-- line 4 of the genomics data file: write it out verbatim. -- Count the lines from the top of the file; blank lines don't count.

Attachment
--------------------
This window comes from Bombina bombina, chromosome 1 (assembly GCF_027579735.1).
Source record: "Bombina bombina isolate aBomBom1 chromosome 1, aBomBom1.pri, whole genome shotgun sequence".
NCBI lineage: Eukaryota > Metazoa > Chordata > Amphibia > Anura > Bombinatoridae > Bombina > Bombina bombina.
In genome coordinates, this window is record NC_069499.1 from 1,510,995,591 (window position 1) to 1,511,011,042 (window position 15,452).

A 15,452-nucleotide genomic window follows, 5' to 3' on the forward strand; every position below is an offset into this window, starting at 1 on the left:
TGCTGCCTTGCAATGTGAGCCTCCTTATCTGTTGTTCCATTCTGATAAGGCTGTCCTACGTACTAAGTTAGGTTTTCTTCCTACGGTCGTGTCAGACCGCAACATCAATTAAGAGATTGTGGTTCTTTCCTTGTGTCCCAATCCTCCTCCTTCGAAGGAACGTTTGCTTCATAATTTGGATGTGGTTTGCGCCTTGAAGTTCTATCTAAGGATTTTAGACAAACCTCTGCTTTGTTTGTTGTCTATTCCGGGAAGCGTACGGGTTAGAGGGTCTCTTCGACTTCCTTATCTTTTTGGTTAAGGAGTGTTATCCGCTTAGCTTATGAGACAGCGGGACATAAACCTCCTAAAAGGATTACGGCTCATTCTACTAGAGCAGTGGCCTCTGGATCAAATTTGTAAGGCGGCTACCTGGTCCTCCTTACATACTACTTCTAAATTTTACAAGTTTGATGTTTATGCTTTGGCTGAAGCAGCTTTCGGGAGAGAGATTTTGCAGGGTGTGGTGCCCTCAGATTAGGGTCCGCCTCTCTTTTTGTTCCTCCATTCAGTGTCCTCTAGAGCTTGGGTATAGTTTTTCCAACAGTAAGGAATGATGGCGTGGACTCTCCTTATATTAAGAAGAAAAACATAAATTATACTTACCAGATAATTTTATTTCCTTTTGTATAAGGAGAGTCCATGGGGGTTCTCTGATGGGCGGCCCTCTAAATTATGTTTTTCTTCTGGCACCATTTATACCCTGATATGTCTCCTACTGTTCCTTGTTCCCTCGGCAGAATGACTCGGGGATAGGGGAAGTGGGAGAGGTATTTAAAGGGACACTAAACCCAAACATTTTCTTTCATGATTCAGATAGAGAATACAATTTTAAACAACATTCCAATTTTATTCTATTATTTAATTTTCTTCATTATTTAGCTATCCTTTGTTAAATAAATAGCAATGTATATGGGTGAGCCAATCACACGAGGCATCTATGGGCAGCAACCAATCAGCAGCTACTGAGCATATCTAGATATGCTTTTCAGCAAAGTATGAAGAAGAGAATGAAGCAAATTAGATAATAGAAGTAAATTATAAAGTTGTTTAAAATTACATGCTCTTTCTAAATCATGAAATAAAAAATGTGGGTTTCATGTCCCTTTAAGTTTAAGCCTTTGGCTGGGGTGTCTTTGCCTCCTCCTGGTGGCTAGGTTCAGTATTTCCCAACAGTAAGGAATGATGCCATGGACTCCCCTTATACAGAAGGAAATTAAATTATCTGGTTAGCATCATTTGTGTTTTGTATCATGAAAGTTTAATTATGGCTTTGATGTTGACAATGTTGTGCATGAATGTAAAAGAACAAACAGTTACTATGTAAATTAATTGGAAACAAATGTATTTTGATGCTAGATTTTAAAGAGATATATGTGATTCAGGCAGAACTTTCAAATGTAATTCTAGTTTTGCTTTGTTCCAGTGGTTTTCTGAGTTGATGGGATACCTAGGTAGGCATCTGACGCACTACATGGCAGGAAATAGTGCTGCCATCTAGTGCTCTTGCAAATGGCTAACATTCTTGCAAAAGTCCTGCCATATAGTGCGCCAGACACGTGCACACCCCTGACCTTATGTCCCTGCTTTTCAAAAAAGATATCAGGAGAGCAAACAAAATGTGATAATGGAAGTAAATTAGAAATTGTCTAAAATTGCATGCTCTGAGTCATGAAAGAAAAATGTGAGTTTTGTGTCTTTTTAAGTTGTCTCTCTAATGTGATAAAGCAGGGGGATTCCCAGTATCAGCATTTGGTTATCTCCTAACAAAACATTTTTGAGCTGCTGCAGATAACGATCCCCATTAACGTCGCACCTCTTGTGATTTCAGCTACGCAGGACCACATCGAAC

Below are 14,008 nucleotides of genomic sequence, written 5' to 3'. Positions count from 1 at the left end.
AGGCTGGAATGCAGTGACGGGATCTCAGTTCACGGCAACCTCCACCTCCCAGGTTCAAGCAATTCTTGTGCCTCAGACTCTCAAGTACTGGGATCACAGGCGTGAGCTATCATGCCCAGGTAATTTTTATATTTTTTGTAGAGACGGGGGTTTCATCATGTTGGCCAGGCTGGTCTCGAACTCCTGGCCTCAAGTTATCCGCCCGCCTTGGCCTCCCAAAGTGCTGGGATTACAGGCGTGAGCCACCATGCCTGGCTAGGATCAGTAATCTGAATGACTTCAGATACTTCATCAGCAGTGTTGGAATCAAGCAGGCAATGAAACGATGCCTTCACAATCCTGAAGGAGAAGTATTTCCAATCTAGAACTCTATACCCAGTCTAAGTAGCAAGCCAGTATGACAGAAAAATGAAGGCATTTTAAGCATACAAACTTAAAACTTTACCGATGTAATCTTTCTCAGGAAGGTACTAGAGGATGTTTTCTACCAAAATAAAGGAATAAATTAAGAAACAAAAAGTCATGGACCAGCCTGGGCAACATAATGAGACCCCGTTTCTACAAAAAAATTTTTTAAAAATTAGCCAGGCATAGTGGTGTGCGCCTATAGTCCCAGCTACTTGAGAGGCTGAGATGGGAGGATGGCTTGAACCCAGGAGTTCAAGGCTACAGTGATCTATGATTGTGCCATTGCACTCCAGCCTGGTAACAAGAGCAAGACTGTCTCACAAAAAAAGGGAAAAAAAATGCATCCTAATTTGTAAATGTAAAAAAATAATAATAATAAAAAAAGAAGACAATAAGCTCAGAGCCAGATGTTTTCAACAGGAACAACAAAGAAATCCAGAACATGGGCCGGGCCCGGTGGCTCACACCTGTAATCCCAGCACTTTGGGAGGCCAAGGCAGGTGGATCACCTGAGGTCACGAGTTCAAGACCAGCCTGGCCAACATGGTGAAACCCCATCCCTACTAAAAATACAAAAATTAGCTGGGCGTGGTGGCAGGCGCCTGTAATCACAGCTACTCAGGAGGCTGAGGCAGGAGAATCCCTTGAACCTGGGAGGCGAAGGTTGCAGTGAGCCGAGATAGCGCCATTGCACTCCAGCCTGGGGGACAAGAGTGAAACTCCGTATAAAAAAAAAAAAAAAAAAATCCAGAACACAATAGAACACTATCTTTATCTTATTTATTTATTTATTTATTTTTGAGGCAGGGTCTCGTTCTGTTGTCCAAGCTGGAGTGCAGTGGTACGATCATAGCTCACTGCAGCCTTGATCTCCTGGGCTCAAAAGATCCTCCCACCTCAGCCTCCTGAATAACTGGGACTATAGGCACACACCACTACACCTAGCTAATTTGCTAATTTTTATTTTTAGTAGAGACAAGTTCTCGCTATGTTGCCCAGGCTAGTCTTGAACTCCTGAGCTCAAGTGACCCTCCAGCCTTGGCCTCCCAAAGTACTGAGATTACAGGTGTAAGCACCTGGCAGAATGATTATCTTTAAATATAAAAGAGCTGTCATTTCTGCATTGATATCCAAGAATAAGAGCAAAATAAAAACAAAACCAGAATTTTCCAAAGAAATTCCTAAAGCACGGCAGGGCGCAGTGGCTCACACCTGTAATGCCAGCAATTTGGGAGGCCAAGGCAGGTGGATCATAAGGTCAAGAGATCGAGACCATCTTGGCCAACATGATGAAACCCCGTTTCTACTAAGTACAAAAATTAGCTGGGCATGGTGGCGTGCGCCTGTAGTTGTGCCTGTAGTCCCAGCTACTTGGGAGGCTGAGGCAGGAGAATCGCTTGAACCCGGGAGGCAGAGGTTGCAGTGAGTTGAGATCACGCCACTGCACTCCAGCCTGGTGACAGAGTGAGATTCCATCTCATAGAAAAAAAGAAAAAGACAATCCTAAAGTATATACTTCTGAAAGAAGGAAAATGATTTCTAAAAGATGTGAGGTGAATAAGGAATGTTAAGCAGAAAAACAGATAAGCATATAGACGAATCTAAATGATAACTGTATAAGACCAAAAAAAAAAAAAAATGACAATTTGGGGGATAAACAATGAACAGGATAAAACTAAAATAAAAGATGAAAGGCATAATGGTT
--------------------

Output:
In genome coordinates, this window is record NC_069499.1 from 1,510,995,591 (window position 1) to 1,511,011,042 (window position 15,452).